Young people who come into a newsroom deserve to be taught our trade, given our support and enlisted in our calling—not betrayed by little men who believe they are bigger than the mission.
A young female colleague stated that she did not experience such decent and professional treatment from him. Regarding an incident with the male journalist that she says occurred in June, she wrote that “he kept saying he’s an advocate for women and women journalists . . . That’s how he presented himself to me. He tried to make himself seem like an ally and a mentor . . . Kind of ironic now.”
A spokeswoman for the publication asserted that the allegations, if true, were “. . . not in keeping with the standards and values of The New York Times.”
Standards and values are the fundamental drivers of duty. Duty is the embodiment of those things; failure to uphold standards and values that one says they believe in, and that are generally known to be shared values across the majority of the culture and the wider society (many or most of which are sustained by law) is a failure to do one’s duty.
We are in the jungles of Lubang now, demanding that justice be done and standards and values upheld. Demands for the powerful and those in positions of authority to find the truth, uphold their trust and their oaths, and that people do their duty ring out daily.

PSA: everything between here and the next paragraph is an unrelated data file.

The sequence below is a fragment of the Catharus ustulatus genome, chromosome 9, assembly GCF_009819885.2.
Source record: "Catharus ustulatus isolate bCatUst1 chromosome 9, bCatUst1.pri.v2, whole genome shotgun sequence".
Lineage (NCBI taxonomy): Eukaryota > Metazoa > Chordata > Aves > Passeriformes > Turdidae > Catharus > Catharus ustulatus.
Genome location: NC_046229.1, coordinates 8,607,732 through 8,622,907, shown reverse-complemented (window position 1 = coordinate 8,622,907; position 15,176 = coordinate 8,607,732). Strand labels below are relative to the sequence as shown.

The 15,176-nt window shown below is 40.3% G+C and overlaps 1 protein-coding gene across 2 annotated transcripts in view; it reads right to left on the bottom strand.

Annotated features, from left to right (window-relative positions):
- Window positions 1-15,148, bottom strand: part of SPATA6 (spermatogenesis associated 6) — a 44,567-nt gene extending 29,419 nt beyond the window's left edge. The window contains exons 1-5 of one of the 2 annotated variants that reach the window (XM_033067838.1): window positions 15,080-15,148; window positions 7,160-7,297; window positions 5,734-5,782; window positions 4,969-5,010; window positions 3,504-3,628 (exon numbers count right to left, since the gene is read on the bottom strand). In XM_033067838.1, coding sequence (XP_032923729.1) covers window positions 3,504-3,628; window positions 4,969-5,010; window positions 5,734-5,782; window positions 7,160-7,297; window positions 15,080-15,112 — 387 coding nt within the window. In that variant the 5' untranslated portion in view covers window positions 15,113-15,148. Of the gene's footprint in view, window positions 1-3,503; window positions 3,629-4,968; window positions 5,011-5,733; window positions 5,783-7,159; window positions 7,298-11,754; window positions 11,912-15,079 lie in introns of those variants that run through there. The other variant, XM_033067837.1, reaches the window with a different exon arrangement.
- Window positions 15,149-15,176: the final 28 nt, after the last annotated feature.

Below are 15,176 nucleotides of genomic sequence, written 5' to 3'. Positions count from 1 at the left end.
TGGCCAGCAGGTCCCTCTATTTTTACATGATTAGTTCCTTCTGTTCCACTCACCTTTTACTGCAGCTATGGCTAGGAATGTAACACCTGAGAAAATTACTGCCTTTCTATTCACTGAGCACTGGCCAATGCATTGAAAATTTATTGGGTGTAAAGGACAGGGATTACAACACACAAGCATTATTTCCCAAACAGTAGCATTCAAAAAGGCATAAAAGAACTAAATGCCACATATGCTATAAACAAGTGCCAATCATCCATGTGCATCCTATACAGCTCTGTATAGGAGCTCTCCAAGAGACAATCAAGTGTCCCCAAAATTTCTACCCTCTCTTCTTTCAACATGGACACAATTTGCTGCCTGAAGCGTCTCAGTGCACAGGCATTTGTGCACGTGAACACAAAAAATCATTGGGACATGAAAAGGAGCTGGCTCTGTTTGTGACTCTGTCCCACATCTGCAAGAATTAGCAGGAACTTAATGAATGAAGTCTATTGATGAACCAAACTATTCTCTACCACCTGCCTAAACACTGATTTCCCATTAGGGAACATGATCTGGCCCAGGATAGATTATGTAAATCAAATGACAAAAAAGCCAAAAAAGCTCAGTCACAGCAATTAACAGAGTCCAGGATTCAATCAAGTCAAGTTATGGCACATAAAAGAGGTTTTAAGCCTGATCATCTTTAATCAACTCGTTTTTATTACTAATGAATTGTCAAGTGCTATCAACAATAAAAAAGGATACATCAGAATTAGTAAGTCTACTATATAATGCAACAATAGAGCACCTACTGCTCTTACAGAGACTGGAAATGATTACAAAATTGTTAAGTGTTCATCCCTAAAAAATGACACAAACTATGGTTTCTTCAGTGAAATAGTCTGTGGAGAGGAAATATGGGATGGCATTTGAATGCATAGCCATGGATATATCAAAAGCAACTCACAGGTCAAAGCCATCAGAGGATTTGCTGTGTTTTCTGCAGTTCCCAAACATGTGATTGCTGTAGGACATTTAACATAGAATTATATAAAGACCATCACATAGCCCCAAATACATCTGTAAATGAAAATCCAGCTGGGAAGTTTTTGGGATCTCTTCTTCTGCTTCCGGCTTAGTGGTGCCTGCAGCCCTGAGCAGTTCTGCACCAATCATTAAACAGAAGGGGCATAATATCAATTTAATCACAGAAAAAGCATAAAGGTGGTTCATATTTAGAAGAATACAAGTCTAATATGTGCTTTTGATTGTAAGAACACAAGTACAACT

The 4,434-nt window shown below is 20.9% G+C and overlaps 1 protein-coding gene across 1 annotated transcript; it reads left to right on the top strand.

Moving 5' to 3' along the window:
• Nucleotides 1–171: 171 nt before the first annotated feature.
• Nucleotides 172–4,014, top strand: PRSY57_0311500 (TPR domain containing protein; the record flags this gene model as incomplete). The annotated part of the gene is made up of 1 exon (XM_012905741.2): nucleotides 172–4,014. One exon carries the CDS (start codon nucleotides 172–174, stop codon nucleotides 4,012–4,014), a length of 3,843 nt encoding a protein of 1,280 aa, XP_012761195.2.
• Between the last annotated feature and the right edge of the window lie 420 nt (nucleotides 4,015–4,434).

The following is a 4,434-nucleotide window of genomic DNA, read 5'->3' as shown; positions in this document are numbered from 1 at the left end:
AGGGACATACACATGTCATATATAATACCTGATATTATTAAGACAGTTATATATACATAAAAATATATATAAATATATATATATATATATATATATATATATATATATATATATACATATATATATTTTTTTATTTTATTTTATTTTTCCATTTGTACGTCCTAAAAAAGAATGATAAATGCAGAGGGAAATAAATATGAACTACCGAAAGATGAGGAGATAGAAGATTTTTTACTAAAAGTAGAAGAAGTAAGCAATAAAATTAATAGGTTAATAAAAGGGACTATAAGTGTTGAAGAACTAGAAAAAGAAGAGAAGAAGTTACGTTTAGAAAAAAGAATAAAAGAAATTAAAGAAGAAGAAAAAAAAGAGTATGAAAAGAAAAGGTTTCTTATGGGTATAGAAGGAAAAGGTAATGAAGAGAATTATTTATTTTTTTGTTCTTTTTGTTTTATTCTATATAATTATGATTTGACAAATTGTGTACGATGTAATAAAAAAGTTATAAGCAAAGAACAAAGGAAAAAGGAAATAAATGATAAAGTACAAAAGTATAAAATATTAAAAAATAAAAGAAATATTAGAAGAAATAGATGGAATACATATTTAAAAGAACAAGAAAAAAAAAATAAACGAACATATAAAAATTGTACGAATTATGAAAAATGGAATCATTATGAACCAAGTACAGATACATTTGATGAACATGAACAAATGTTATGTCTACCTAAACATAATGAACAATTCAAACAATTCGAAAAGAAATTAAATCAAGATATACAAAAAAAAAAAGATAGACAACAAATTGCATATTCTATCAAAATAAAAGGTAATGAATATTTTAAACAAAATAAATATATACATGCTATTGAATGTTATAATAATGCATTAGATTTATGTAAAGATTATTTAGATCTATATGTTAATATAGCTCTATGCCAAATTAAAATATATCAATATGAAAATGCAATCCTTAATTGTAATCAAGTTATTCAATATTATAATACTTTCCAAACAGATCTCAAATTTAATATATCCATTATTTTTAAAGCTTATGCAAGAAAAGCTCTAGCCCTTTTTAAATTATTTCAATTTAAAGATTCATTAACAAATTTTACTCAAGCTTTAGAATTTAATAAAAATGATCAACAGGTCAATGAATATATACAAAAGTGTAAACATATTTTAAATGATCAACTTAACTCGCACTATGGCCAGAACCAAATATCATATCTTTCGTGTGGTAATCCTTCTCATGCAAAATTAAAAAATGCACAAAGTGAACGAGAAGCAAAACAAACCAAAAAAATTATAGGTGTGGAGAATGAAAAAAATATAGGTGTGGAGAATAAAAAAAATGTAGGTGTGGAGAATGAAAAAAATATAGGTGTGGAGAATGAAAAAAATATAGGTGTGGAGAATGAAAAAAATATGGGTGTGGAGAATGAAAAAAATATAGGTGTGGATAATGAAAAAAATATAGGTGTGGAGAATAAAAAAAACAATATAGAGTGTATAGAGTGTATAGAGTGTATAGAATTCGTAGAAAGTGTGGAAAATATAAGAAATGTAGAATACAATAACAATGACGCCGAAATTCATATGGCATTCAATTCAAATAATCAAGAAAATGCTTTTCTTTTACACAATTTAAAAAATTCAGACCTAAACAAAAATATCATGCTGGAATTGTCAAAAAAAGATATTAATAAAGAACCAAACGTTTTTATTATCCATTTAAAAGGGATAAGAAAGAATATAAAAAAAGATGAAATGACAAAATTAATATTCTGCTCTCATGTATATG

It is incontrovertible that we have a mutual duty to one another as Americans, as citizens of an enlightened and free country. All of these questions of morality and ethics and of law and personal responsibility must be asked; only in this way can we learn the painful and challenging human lessons of history and of the present day. It is by asking and answering such questions that the most important lessons of all are learned.
We are in the dark jungles of Lubang. There are no rescue parties coming for us. We must make our way out, and do it together. There is no option. It is our duty.
Daniel Mallock is a historian of the Founding generation and of the Civil War. He is the author of Agony and Eloquence: John Adams, Thomas Jefferson and a World of Revolution.